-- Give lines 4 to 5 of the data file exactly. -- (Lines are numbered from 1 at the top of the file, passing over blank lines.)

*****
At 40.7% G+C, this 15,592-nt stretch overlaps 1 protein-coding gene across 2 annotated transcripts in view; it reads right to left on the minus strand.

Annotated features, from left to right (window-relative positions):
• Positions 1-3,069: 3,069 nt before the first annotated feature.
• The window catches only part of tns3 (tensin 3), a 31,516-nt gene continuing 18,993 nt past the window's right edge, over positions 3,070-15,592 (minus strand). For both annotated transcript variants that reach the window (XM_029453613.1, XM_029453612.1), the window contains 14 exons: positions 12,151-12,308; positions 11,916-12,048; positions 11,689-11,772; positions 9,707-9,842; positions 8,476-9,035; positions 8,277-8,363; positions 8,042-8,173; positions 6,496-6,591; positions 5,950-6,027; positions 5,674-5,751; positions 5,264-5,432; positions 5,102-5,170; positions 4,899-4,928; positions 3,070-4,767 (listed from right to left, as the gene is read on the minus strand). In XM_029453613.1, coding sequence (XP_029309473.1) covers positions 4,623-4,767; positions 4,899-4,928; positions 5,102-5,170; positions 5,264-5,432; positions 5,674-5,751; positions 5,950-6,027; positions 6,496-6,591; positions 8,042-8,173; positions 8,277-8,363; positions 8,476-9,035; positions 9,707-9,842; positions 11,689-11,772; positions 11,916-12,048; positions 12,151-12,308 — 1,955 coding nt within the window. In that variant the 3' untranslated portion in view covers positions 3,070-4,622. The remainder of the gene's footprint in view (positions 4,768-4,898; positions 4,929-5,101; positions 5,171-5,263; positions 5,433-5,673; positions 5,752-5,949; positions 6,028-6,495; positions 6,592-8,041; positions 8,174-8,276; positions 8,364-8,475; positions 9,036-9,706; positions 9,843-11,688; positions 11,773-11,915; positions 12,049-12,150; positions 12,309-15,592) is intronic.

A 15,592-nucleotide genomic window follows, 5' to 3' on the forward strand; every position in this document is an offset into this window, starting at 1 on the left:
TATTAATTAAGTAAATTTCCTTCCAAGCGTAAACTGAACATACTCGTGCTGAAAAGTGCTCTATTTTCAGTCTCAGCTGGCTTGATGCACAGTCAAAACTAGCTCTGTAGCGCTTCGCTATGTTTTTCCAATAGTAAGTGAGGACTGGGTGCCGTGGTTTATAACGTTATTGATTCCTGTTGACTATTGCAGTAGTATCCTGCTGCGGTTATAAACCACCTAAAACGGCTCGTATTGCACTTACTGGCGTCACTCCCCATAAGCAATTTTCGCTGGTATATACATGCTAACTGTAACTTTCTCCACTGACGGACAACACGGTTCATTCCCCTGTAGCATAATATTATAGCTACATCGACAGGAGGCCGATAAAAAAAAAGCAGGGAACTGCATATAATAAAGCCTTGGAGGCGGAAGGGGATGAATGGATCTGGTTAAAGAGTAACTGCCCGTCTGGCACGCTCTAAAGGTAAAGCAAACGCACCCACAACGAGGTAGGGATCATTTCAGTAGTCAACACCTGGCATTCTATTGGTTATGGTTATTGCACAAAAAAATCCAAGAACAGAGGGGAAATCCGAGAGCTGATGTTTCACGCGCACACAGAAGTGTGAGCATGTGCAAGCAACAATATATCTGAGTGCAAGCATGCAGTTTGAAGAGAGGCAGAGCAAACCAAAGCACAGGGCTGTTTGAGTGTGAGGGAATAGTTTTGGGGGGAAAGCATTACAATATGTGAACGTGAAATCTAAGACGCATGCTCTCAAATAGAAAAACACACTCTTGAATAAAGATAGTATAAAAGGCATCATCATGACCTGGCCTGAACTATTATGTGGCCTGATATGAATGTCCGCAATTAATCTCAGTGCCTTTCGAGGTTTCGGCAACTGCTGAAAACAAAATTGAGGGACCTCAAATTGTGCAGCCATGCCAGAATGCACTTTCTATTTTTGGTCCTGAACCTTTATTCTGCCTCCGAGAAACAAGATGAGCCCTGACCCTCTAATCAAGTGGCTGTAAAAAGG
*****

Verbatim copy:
• The window catches only part of tns3 (tensin 3), a 31,516-nt gene continuing 18,993 nt past the window's right edge, over positions 3,070-15,592 (minus strand). For both annotated transcript variants that reach the window (XM_029453613.1, XM_029453612.1), the window contains 14 exons: positions 12,151-12,308; positions 11,916-12,048; positions 11,689-11,772; positions 9,707-9,842; positions 8,476-9,035; positions 8,277-8,363; positions 8,042-8,173; positions 6,496-6,591; positions 5,950-6,027; positions 5,674-5,751; positions 5,264-5,432; positions 5,102-5,170; positions 4,899-4,928; positions 3,070-4,767 (listed from right to left, as the gene is read on the minus strand). In XM_029453613.1, coding sequence (XP_029309473.1) covers positions 4,623-4,767; positions 4,899-4,928; positions 5,102-5,170; positions 5,264-5,432; positions 5,674-5,751; positions 5,950-6,027; positions 6,496-6,591; positions 8,042-8,173; positions 8,277-8,363; positions 8,476-9,035; positions 9,707-9,842; positions 11,689-11,772; positions 11,916-12,048; positions 12,151-12,308 — 1,955 coding nt within the window. In that variant the 3' untranslated portion in view covers positions 3,070-4,622. The remainder of the gene's footprint in view (positions 4,768-4,898; positions 4,929-5,101; positions 5,171-5,263; positions 5,433-5,673; positions 5,752-5,949; positions 6,028-6,495; positions 6,592-8,041; positions 8,174-8,276; positions 8,364-8,475; positions 9,036-9,706; positions 9,843-11,688; positions 11,773-11,915; positions 12,049-12,150; positions 12,309-15,592) is intronic.

A 15,592-nucleotide genomic window follows, 5' to 3' on the forward strand; every position in this document is an offset into this window, starting at 1 on the left: